37: Hidden Treasure

37: Hidden Treasure

From Chicken Soup for the Soul: Best Mom Ever!

Hidden Treasure

All I am I owe to my mother. I attribute all my success in life to the moral, intellectual and physical education I received from her.

~George Washington

Mom was selfless. She would stay up late into the night typing my term paper or hemming a new dress I wanted to wear. Then she’d fix me Cream of Wheat in a glass to drink as I got ready the next morning so I wouldn’t leave for high school on an empty stomach. We lived in the country, but Mom cheerfully drove me and my five siblings all over town.

She enrolled in college after she finished raising us, earning a master’s degree in special education. Then she continued pouring love, healing, and individualized instruction into a new generation of children.

Later in life, Mom developed Alzheimer’s disease. About that time, I published my first chapter book for kids. Excited, Mom pulled out a manuscript she’d written years before and asked if I would help her get it published. She had submitted it to publishers way back when, but she wasn’t willing to make the changes they suggested. Now she was ready.

We read the manuscript together — a mystery titled Hidden Treasure set in the foothills of the Ozark Mountains during the Great Depression. I laughed at her talking animals, but marveled at the descriptions of the settings. I felt like I was there. The plot was captivating and realistic. My mom was an incredible author!

She had to explain so many things to me… farm life in general, the Dustbowl, tramps roaming the countryside, one-room schoolhouses. She drew a map so I could picture the locations of the farm, the school, the cave, and the underground river.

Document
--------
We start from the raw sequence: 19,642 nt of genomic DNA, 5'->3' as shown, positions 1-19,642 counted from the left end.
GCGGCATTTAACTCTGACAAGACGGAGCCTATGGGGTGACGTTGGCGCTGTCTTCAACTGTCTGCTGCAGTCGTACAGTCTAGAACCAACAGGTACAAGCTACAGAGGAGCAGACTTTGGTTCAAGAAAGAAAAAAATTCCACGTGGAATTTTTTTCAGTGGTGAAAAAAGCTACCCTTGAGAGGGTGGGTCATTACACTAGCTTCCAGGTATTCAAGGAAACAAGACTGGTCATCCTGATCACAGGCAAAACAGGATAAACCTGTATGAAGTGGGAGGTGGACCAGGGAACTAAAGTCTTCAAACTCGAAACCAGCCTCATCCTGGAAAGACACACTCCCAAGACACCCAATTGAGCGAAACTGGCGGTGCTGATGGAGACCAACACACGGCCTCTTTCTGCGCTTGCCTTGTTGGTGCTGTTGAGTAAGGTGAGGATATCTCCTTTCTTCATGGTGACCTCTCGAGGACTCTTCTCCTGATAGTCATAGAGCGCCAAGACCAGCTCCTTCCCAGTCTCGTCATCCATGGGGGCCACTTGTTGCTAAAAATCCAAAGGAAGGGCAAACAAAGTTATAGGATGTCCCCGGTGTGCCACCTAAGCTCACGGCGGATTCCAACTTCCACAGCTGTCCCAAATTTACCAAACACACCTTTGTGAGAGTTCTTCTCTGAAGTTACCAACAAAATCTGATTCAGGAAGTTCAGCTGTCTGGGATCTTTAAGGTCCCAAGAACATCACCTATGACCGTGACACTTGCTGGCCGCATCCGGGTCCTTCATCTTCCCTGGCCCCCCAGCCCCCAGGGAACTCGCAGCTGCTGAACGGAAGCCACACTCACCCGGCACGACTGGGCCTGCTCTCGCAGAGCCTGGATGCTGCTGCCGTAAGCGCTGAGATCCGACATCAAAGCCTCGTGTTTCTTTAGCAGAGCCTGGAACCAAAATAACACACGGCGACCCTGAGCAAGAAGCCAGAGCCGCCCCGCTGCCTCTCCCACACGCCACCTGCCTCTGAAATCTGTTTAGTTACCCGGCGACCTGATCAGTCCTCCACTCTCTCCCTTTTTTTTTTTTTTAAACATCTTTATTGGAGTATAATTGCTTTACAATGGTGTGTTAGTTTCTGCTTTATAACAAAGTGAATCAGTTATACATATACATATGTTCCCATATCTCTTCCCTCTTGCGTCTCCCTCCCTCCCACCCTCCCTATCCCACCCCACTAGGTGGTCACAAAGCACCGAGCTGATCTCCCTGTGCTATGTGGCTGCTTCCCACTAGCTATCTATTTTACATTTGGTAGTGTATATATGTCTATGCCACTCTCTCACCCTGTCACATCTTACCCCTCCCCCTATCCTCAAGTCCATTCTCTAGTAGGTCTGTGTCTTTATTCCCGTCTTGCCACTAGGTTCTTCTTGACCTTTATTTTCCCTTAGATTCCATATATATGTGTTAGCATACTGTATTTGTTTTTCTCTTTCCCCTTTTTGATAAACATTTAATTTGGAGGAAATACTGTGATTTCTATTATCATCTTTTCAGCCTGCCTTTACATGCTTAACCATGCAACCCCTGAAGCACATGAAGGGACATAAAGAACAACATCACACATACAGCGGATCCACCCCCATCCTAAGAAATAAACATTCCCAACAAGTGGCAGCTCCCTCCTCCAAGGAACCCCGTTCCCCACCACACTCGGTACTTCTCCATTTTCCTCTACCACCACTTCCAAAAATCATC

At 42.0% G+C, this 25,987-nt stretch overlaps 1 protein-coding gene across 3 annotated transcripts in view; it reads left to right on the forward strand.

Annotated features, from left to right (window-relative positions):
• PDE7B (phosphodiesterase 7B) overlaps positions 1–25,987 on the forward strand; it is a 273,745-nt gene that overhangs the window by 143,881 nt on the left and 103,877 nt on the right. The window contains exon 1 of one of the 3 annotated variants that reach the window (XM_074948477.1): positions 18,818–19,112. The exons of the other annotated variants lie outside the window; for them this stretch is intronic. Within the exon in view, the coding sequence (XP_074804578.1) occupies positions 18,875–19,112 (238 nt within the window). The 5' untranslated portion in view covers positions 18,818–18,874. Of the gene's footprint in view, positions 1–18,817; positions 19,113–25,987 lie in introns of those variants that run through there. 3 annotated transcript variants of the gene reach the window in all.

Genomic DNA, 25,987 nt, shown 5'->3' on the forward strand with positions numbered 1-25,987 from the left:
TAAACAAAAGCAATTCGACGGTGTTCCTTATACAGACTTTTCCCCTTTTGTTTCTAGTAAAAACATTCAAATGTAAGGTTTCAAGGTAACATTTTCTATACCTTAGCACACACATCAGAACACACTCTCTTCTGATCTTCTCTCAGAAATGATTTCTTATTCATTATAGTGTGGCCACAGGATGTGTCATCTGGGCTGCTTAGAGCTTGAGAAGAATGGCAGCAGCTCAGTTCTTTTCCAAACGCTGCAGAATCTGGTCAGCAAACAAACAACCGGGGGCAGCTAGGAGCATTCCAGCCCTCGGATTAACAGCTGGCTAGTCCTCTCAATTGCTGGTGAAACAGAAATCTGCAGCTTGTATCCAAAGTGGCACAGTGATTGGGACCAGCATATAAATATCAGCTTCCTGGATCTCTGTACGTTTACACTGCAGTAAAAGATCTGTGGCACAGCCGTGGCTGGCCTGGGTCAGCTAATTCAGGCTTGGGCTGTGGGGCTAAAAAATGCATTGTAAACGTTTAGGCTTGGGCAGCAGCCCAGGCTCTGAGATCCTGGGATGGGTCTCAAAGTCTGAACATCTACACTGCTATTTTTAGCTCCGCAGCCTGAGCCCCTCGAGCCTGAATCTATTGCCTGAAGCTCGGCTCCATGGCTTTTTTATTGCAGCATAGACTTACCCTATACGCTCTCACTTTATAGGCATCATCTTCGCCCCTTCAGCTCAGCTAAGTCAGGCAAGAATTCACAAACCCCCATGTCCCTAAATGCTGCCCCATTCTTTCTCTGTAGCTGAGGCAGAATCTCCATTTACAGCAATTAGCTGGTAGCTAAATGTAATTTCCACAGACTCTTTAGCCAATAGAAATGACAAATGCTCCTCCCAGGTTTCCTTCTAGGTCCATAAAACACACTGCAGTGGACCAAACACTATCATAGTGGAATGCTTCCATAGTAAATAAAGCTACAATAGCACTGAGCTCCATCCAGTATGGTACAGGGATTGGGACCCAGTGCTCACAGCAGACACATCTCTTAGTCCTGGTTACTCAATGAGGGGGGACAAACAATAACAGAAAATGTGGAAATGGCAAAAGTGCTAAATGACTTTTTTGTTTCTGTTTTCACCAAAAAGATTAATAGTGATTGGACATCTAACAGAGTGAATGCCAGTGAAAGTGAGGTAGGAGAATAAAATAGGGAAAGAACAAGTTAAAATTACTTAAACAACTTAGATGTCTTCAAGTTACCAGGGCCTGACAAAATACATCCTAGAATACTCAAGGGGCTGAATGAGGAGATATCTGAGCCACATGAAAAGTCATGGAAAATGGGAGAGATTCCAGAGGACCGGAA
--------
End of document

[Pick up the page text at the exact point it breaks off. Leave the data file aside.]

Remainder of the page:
Aside from a few visits, we worked long distance. I lived in Texas and she lived in Indiana. We would talk for hours on the phone as I drove to work and back. Like Mom, I was a teacher.

Mom’s world gradually darkened. She was no longer able to live on her own. Diabetes, crippling arthritis, and COPD added to her physical difficulties. She became depressed and slept most of her days away.

At times, when I called, she couldn’t even remember what she’d eaten for lunch. But when I brought up her book, she came alive.

I would read an edited scene to her, and she would argue that I had messed it up. One particular time, as we talked about an incident where the young girl in the story fell at school and hurt herself, Mom said, “You mentioned the wrong side. The bump was on the left side of my head.”

Ah. My first awareness that much of Mom’s story was true. No wonder she enjoyed reliving those scenes. No wonder she recalled vivid details of the setting and the clothing the characters wore. No wonder she was adamant about the dog being named Hector. We’re talking major ownership here!

In the end, complications from COPD took my mom’s life before Alzheimer’s completely stole her memory. I am thankful for that.

As I sat by her bed in her dying hours, we talked about her finished book. I promised her I would get it published someday and dedicate it to her grandchildren.

Day by day, she faded in and out. Her lucid moments grew less frequent. But she could pull it together when necessary. At one point, my eight-year-old nephew came to visit Mom. I was amazed when she opened her eyes wide and asked to be propped up in bed. She then carried on a complete conversation with him about school and how much she loved him. He didn’t stay long, and Mom immediately went back to sleep when he left.

When I saw how she was with my nephew, I yearned for the same kind of contact. I wanted to be young again — to run into my mother’s arms and hear her say she loved me. I sat on the edge of her bed and rested my head next to hers on the pillow. My eyes filled with tears as I shut them and tried to drink in the sound of Mom’s breathing and feel the heat of her body next to mine.

Then she touched my cheek and gently wiped away my tears. I opened my eyes to find hers filled with tears as well. “I love you,” she whispered weakly. “I love you so much.”

I crumbled and stretched myself across her body. And Mom, who hadn’t the strength to even lift her arms ten minutes earlier, wrapped her arms around my body and kissed my face.

She was Mom again. The mom I knew growing up. The mom I needed and depended on and had taken for granted. Selfless. Caring. Loving. “I love you,” I whispered, so grateful for the privilege of calling my hidden treasure “Mom.”

~Barbara E. Haley

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